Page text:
Through music, art, acupuncture and more, a new program at one health system offers ‘soul care’ to survivors of cancer.
AS A PATIENT ON oxygen due to lung cancer, can you boost your ability to breathe without assistance?
And is playing the harmonica a good way to do it?
A comprehensive survivorship program at Charles A. Sammons Cancer Center, in Dallas, is exploring that question and others as part of a program that applies arts, mindfulness and educational concepts to life with and after cancer. Onward: the Survivorship Journey is offered in parallel to or following treatment. Its goal is to provide “soul care” for people affected by the disease, says the leader of the team that created it, Susan Sayles M.S.,RN, OCN.
“We want to create an environment where people remember that they are still alive and can flourish,” says Sayles, a cancer survivor and manager of the Cvetko Patient Resource Center at Sammons. “Whether we can cure their bodies or not, we want to heal them as much as possible.”
Part of the Baylor, Scott & White Health System (BSW), Sammons and its sister facilities have long offered a comprehensive list of holistic services to patients — who are considered survivors from the moment of diagnosis — and their families. Services have included rehabilitation and fitness, nutrition and cooking, patient navigation, help with appearance during treatment and a variety of counseling options. The new program packages all these services under one name, making it easier for patients and their physicians to understand what’s available and to take advantage of the activities. According to Sayles, all the services are provided for free except for clinical psychology appointments, which are billable to health insurance.
The new program also incorporates a structure for con- ducting scientific studies — including the work with harmonicas to increase chest expansion and diaphragmatic breathing in patients with lung cancer, a separate project looking at chemo brain, and measurement of survivorship trends. There’s a focus on “understanding where patients should be on the spectrum of survivorship services,” Sayles says; to that end, the program uses a new 16-item questionnaire to “help place patients in the right direction.”
Onward launched Nov. 4 and was set to be unveiled at other BSW facilities shortly after that — first in Waco, then in Plano.
“It’s probably a little out of the ordinary to have a pro- gram this extensive, but we want to make sure we’re building a product that other facilities would want to emulate,” Sayles says.
The program launched with an event that allowed attendees to try a variety of Onward activities. The day was rounded out with a talk by CURE ® advisory board member Wendy S. Harpham, M.D., a long-term cancer survivor, author on survivorship and patient advocate. Based on a book she recently wrote titled “Healing Hope,” Harpham discussed choosing the best hopes on which to focus.
Harpham defined a “healthy survivor” as someone who gets good care and lives as fully as possible. With that in mind, she urged attendees to use the Onward program to help them overcome obstacles to hope, which could include lack of sleep, pain or distress. Further, she asked them to re-evaluate what they are hoping for to make sure those ideas will support their own happiness and satisfaction.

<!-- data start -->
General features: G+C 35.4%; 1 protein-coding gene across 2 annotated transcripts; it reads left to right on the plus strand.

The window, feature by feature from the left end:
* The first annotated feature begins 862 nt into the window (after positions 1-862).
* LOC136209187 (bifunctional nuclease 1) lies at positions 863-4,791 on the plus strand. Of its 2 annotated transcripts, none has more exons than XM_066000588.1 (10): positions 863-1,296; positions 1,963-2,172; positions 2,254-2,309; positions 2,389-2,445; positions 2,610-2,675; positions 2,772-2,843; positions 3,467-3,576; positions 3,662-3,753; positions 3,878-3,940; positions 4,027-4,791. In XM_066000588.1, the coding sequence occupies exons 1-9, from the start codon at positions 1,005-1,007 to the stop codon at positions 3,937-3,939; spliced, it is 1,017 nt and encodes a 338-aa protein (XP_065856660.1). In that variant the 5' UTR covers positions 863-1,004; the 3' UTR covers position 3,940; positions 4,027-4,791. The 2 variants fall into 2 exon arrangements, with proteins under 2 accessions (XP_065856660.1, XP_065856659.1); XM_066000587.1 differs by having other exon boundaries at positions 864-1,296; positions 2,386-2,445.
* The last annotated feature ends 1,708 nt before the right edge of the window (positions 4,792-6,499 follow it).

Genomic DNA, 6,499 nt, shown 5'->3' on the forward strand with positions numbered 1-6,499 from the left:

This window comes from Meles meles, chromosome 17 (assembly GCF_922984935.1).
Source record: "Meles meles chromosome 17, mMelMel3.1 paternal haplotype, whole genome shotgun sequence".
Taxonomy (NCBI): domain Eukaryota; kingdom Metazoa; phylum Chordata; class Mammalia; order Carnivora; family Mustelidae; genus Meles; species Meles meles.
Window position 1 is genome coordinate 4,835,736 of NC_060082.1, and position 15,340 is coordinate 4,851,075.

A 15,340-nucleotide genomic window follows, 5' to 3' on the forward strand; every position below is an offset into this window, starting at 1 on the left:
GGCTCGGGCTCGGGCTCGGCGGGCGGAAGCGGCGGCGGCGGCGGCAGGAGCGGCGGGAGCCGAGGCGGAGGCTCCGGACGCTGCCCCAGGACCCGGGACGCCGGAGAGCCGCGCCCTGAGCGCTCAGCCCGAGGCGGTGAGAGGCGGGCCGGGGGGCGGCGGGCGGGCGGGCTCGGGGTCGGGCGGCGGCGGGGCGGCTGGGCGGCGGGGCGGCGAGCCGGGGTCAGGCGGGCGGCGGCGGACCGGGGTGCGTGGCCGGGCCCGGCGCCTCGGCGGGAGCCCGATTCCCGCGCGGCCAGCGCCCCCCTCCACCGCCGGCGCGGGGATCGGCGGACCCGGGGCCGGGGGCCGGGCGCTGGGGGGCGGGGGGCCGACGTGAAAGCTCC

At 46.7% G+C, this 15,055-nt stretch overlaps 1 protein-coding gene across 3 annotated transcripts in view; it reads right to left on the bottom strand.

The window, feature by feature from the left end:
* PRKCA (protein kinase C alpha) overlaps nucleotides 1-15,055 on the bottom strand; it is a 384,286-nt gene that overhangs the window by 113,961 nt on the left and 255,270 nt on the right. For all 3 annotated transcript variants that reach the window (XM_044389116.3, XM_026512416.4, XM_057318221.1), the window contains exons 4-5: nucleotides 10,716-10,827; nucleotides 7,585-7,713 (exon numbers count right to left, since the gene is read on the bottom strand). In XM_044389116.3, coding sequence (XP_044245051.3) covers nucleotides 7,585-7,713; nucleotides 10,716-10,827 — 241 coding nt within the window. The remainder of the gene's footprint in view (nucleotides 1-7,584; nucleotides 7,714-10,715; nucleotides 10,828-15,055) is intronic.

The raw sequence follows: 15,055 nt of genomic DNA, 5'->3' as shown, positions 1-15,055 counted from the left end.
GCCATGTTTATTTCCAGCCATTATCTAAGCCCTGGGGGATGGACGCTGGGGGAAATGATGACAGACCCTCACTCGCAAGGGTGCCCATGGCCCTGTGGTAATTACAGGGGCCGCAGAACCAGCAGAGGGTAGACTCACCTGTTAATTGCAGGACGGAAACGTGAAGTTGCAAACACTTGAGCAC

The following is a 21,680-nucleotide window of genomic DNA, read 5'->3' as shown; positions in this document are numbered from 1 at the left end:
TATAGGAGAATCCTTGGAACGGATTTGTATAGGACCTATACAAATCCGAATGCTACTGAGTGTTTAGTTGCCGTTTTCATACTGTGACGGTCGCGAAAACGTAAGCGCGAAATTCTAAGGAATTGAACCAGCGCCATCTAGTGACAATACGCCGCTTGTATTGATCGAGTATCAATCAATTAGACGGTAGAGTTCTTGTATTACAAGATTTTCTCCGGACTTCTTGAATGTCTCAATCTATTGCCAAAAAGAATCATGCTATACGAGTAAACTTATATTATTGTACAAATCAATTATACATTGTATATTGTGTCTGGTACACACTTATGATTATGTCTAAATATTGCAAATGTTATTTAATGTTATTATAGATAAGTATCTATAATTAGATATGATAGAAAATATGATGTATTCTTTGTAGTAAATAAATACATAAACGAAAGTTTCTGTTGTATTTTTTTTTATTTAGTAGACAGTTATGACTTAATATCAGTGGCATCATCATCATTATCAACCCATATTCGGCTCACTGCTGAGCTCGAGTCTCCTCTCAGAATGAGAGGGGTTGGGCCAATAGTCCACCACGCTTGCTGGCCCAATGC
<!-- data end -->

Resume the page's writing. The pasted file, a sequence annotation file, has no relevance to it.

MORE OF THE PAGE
“Focus your attention and energy on hopes you can do something about, such as hope to be an effective patient who is going for checkups, reporting symptoms, eating healthful foods, exercising and doing mindfulness — all things that facilitate health,” she says. “Even if hope for cure is realistic, it may not be helping you get good care or enjoy life as much as hope for shorter-term goals and for outcomes over which you have near-complete control.”
The Onward program comprises five platforms:
“There’s a story a day coming out of the art studio. One patient who has stage 4 kidney cancer says she found it more therapeutic than the occupational therapy she was prescribed. People who never thought they could draw are creating beautiful, wonderful things in there,” Sayles says. “It’s a good way to remember that you’re not just a disease — you’re whole on the inside, no matter what is going on.” Many find the music program meaningful, Sayles adds. One survivor said: “Oprah always gives something away to the whole audience; I wish could wrap up this last 20 minutes of experience with this musician and give it to everybody for Christmas,” Sayles recalled.
“We have tried to design something we know will be powerful in the hands of our patient population to help them grow stronger and have a better experience,” Sayles says. “It expands your boundaries when you feel your options are pretty limited. I love what we do.”
For patients whose treatment centers don’t offer such services, Sayles says, “there’s a lot they can do on their own, through YMCAs around the country that offer a survivorship program called Livestrong. Finally, there are meditation, yoga and Pilates classes all over, so if you don’t have a survivorship program associated with your area, you can get involved.”